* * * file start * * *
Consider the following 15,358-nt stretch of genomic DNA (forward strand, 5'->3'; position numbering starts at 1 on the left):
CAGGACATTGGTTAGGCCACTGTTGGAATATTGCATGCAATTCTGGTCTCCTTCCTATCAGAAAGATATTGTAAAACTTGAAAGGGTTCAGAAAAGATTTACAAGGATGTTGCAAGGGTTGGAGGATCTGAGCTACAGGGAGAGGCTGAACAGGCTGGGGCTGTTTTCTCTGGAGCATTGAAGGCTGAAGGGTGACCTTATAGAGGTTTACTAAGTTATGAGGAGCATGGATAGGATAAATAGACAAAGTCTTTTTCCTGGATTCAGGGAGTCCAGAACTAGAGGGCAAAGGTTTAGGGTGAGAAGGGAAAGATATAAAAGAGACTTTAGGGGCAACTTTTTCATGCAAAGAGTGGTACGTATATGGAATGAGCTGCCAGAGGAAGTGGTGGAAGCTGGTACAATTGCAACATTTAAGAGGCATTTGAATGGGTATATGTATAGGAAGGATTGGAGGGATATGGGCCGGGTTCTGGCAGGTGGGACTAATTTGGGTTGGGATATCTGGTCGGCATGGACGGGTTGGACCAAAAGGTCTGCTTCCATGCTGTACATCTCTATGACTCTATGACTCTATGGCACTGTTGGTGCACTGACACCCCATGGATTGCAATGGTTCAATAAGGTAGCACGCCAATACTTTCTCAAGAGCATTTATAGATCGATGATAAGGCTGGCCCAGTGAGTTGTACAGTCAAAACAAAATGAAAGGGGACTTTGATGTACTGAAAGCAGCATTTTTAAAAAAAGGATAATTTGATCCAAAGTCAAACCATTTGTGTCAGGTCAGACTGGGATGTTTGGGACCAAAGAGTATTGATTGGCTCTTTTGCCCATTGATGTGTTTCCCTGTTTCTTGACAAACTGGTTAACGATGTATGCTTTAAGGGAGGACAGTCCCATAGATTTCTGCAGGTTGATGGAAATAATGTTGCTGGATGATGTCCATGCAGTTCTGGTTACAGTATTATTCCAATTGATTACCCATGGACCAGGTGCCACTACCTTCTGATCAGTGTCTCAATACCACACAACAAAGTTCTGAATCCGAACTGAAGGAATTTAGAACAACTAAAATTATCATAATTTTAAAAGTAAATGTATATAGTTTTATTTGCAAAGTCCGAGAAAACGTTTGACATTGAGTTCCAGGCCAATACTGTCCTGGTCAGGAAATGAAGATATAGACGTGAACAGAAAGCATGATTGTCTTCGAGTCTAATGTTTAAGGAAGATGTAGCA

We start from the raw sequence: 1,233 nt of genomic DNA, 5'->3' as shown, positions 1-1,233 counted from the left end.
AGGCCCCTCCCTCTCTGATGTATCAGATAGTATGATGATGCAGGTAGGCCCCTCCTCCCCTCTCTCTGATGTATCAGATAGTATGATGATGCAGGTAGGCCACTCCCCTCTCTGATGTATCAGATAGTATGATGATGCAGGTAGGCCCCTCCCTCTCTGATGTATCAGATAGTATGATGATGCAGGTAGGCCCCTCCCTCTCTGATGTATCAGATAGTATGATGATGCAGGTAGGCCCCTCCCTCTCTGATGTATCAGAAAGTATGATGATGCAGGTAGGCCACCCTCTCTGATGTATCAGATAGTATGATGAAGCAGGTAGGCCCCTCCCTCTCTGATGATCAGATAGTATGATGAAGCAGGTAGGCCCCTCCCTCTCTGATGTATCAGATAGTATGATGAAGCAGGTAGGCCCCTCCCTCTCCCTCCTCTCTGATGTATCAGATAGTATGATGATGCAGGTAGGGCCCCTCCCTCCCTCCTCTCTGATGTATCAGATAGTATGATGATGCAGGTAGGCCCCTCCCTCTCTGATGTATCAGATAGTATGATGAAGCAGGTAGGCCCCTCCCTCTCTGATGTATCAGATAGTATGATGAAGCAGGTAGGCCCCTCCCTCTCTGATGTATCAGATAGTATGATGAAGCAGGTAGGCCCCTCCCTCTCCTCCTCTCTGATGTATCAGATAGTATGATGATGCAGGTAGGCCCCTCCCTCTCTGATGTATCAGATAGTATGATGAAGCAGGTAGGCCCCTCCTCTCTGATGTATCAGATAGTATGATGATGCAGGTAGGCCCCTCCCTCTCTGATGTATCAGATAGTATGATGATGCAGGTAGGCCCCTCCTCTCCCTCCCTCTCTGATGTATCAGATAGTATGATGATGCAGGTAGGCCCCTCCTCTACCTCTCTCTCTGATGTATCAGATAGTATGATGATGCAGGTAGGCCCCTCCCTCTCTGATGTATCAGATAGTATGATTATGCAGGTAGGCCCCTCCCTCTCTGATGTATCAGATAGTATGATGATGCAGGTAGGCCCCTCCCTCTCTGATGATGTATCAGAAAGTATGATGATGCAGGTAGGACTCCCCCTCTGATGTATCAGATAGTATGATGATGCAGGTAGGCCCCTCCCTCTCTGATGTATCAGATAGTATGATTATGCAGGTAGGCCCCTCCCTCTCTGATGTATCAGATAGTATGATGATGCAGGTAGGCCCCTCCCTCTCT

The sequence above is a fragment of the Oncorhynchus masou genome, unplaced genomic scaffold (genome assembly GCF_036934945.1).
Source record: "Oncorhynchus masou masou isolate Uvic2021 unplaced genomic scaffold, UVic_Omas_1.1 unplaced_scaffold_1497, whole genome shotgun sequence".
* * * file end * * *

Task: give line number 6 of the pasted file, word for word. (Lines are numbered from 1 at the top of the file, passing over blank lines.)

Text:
Source record: "Oncorhynchus masou masou isolate Uvic2021 unplaced genomic scaffold, UVic_Omas_1.1 unplaced_scaffold_1497, whole genome shotgun sequence".